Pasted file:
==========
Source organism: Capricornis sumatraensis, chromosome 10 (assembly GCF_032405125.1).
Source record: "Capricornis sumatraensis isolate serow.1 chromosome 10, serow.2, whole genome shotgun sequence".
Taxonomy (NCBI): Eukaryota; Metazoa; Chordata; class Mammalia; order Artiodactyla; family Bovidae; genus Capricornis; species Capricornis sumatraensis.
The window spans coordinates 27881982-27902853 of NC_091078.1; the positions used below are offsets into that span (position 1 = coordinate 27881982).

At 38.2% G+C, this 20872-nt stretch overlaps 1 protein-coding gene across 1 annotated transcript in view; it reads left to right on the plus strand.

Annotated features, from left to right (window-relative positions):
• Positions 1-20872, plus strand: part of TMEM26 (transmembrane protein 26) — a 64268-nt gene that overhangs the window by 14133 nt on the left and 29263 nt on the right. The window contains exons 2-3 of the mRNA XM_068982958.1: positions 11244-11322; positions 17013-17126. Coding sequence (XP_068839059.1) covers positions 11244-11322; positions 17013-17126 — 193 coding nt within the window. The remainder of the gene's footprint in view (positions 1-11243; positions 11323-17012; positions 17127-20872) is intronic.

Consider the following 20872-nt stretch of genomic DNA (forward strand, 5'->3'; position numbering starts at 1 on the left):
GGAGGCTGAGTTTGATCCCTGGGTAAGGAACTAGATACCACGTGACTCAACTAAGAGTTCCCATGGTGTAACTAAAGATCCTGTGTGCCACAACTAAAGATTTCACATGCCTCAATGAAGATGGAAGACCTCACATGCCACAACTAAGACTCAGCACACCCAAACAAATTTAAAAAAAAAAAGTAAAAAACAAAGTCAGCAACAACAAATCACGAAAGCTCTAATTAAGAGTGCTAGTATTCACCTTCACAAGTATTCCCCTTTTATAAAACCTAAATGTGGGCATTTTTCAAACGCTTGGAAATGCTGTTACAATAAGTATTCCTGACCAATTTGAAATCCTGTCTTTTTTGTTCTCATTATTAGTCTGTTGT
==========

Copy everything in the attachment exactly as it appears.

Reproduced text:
Source organism: Capricornis sumatraensis, chromosome 10 (assembly GCF_032405125.1).
Source record: "Capricornis sumatraensis isolate serow.1 chromosome 10, serow.2, whole genome shotgun sequence".
Taxonomy (NCBI): Eukaryota; Metazoa; Chordata; class Mammalia; order Artiodactyla; family Bovidae; genus Capricornis; species Capricornis sumatraensis.
The window spans coordinates 27881982-27902853 of NC_091078.1; the positions used below are offsets into that span (position 1 = coordinate 27881982).

At 38.2% G+C, this 20872-nt stretch overlaps 1 protein-coding gene across 1 annotated transcript in view; it reads left to right on the plus strand.

Annotated features, from left to right (window-relative positions):
• Positions 1-20872, plus strand: part of TMEM26 (transmembrane protein 26) — a 64268-nt gene that overhangs the window by 14133 nt on the left and 29263 nt on the right. The window contains exons 2-3 of the mRNA XM_068982958.1: positions 11244-11322; positions 17013-17126. Coding sequence (XP_068839059.1) covers positions 11244-11322; positions 17013-17126 — 193 coding nt within the window. The remainder of the gene's footprint in view (positions 1-11243; positions 11323-17012; positions 17127-20872) is intronic.

Consider the following 20872-nt stretch of genomic DNA (forward strand, 5'->3'; position numbering starts at 1 on the left):
GGAGGCTGAGTTTGATCCCTGGGTAAGGAACTAGATACCACGTGACTCAACTAAGAGTTCCCATGGTGTAACTAAAGATCCTGTGTGCCACAACTAAAGATTTCACATGCCTCAATGAAGATGGAAGACCTCACATGCCACAACTAAGACTCAGCACACCCAAACAAATTTAAAAAAAAAAAGTAAAAAACAAAGTCAGCAACAACAAATCACGAAAGCTCTAATTAAGAGTGCTAGTATTCACCTTCACAAGTATTCCCCTTTTATAAAACCTAAATGTGGGCATTTTTCAAACGCTTGGAAATGCTGTTACAATAAGTATTCCTGACCAATTTGAAATCCTGTCTTTTTTGTTCTCATTATTAGTCTGTTGT